In 2015 and 2016, a group of researchers at Stanford University performed a study using over 7,000 middle school, high school, and college students, to understand whether or not students were information literate–that is, whether or not they understood how to interpret information they found on the web. In this activity, you will answer questions that were used in the study. Lets see how you do! There are 5 questions (each preceded by images) and a 6th reflection question.
Note: If you cannot see the images, try a different web browser. (Those using Safari may have difficulty)
In the picture above, youll see a webpage, with three black arrows on the left. Answer these questions:
1. Is the We Know Youve Got a Story banner an article or an advertisement? How do you know? Explain your logic.
2. Is the Should California Stop Growing Almonds block an article or an advertisement? How do you know? Explain your logic.
3. Is the Real Reasons Women Dont Go Into Tech block an article or an advertisement? How do you know? Explain your logic.
4. Examine the picture above. Does this post provide strong evidence about the conditions near the Fukushima Daiichi Power Plant? Explain your reasoning.
5. Why might this tweet be a useful source for your research? Why might it not be useful? Explain your reasoning.
6. As you complete these tasks, what do you think they show about how easy it is to spot “good” and “bad” sources? Why might “good” sources be important, if we want to learn about what is happening in our society?
After youve posted your answers, read over your classmates answers and pick two posts to comment on. You might comment on how their answers confirm or contradict your answers, or you could comment on what you learned from this assignment and which of the tasks was easiest or hardest and why. Each peer response should be at least 100 words long.
Information Literacy Within and Beyond the Classroom (Assignment)
Throughout this semester we will look at how to find reliable, truthful sources, but also how to look at sources in a more rhetorically-savvy way. This assignment will give you an opportunity to reflect on what you already know how to do and give you a sense of what we want to work on moving forward.
Reflect on the Stanford Study on Information Literacy” assignment. How did you do? (View the correct answers and compare them to your answers.) You may not have perfect information literacy right now, that is okay.Hopefully this will improve greatly over the next several weeks.However, you should take this opportunity to assess your skills and learn from your mistakes.Take a look at the feedback that you got on the Stanford Study on Information Literacy, and then answer the following questions (minimum 150 words), written in paragraph form:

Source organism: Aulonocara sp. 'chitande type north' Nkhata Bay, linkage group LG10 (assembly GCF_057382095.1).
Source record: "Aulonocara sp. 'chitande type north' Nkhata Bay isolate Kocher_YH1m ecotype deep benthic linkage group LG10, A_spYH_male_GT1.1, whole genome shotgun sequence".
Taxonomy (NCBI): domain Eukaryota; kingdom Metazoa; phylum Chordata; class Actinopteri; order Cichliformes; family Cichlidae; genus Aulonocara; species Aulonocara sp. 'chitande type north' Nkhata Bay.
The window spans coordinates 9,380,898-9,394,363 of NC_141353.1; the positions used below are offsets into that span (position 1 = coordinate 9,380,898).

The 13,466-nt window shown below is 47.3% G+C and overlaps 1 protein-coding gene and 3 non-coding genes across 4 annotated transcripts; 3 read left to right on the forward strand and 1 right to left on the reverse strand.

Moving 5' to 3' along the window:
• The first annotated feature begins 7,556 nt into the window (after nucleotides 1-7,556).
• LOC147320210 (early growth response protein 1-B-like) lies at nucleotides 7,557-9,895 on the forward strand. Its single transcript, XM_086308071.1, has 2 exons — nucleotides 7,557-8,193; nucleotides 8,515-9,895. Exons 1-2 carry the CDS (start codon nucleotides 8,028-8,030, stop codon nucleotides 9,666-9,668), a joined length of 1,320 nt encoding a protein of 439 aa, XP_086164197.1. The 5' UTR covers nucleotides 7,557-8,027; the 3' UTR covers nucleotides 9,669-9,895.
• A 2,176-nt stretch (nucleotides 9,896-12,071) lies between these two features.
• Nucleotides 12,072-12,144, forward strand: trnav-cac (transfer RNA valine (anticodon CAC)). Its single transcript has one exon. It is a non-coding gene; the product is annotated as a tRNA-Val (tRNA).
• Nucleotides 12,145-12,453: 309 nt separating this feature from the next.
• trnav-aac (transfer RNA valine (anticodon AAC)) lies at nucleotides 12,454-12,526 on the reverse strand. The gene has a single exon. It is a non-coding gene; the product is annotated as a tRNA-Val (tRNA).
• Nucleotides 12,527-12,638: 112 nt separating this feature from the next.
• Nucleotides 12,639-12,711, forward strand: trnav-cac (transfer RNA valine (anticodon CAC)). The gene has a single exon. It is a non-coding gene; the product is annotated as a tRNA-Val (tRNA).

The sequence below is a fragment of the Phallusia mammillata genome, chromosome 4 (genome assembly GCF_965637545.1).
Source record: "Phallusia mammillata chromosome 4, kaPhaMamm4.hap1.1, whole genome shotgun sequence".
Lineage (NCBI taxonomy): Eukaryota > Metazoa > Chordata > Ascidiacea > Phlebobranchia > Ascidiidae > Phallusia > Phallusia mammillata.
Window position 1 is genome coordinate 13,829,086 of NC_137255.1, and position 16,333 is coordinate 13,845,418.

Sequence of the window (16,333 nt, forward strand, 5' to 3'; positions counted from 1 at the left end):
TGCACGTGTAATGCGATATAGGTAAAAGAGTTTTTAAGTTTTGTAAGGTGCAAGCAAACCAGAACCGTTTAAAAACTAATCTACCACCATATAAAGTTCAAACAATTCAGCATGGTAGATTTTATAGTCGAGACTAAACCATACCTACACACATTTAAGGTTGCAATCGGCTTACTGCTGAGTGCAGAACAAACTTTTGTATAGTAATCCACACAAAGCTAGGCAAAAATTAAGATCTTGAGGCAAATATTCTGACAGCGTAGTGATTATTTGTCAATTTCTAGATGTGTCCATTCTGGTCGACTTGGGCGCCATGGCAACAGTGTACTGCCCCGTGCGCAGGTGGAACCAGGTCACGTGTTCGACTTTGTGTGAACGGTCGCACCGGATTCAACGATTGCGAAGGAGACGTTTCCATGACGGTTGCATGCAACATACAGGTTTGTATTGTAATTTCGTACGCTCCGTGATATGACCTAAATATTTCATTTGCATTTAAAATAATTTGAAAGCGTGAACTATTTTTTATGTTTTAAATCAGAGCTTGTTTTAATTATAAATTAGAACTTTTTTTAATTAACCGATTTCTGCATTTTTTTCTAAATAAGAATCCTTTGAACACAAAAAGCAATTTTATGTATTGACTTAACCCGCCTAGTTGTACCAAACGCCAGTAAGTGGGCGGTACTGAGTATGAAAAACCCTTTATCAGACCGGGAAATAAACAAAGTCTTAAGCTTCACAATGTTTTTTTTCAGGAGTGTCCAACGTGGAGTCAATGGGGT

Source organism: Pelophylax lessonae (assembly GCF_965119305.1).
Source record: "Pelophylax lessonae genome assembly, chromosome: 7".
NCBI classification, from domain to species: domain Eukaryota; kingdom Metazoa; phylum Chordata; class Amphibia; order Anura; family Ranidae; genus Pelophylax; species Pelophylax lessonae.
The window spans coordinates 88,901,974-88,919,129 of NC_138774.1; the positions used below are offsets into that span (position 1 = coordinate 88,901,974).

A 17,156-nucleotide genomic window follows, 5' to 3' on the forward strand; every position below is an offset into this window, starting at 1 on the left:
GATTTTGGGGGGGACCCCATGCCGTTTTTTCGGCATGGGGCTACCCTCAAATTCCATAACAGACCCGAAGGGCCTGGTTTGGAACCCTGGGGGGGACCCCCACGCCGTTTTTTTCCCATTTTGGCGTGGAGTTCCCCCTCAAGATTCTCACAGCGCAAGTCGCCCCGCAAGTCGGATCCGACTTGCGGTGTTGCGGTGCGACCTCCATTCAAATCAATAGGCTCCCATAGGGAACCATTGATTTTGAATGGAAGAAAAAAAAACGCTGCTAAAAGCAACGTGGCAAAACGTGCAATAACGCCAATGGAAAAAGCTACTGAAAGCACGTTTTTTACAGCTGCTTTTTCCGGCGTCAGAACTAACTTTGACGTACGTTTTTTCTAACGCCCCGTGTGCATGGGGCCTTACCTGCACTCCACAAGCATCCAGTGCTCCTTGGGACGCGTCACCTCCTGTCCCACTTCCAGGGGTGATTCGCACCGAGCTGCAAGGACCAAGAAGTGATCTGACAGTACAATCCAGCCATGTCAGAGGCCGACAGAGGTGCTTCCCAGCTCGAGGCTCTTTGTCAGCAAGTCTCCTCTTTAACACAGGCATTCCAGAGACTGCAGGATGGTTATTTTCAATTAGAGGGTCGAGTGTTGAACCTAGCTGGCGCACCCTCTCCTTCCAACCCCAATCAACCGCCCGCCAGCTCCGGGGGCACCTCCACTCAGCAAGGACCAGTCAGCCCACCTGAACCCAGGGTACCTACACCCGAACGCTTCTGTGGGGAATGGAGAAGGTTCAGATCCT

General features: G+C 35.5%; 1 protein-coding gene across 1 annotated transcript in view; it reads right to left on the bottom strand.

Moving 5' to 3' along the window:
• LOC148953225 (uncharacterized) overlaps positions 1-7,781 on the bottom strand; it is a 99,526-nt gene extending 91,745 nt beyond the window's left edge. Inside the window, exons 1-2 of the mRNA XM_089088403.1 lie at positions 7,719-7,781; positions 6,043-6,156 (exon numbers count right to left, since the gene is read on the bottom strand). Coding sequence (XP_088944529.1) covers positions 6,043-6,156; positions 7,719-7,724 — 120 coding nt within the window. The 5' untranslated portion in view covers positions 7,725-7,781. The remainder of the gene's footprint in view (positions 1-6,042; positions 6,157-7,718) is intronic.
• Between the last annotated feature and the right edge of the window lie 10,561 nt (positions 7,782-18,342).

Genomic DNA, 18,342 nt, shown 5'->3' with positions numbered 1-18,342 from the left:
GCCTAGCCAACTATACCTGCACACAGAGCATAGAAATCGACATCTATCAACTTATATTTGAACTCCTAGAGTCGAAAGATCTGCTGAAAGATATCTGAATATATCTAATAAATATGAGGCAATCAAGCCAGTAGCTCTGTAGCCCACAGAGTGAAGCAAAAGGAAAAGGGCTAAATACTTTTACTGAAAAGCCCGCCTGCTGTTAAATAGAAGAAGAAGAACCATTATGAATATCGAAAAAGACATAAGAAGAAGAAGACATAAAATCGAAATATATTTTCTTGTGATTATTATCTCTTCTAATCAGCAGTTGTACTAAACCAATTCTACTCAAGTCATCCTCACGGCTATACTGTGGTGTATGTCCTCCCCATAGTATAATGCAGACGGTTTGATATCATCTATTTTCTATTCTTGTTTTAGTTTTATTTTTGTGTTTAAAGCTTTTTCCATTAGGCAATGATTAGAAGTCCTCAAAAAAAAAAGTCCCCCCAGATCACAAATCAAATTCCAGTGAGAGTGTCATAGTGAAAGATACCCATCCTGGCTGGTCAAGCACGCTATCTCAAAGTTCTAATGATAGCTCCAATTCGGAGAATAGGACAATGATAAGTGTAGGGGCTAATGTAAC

- Name at least one question you got wrong on the original assignment. If you got everything correct, name at least one thing you hadn’t considered or one thing that you learned from reading the answers. Be specific, make clear references to the answers and describe any questions you missed and/or werent sure about.
- How do you feel about your information literacy at this point? Are you surprised that you did as well as you did?Did you expect to do better?
- Do you feel that this experience will help you to increase your information literacy moving forward? Why or why not?
- What do you think this study says about how easy it is to spot “good” and “bad” sources? Why might “good” sources be important, if we want to learn about what is happening in our society?
Watch this video on Information Literacy (FIU’s Writing Program). (Links to an external site.) After watching, respond to the following questions. Your total response should be at least 250 words.
- In the beginning of the video, there are 5 questions given for assessing whether you have information literacy as it pertains to researching effectively. What are the 5 questions? And which one do you think is most associated with the Stanford Study activity (Step 1 above)?
- Based on the video, what does research have to do with creativity? Summarize–in your own words–what the connection is between information literacy and creativity, including why information literacy depends on understanding that connection.
- Based on the video, how is research/information collaborative? Summarize–in your own words–what the connection is between information literacy and collaboration, including why information literacy depends on understanding that connection.
- Pick one idea from the video that felt new or surprising to you, or that was presented in a way you hadn’t thought of before. Summarize the idea. Then explain what it changes about your thinking or about your understanding of research or of your understanding of information literacy.
Step 3: Reflect
Think about the two activities together and what they demonstrate about your information literacy. Which of the components in the video do you feel you need the most practice with? (Describe the component and why you dont feel especially confident with this particular component.) Now that you have given some more thought to your own skills in this area, what advice would you offer to other students that might want to improve their information literacy? How do these activities affect how you think about what constitutes research in the 21st C/digital age?
When finished, you will upload your response as a Microsoft Word doc or docx file or PDF.
Small Assignments/Activities for ENC1101 & ENC1102 (Updated) (1) (1)
This criterion is linked to a Learning OutcomeAssignment submission is well-developed, thorough, and detailed.
This criterion is linked to a Learning OutcomeAssignment submission responds to all parts of the assigned text(s) or prompt. If a word count is mentioned, the assignment meets minimum word requirements.
This criterion is linked to a Learning OutcomeAssignment submission shows evidence of proofreading and editing.
Total Points: 10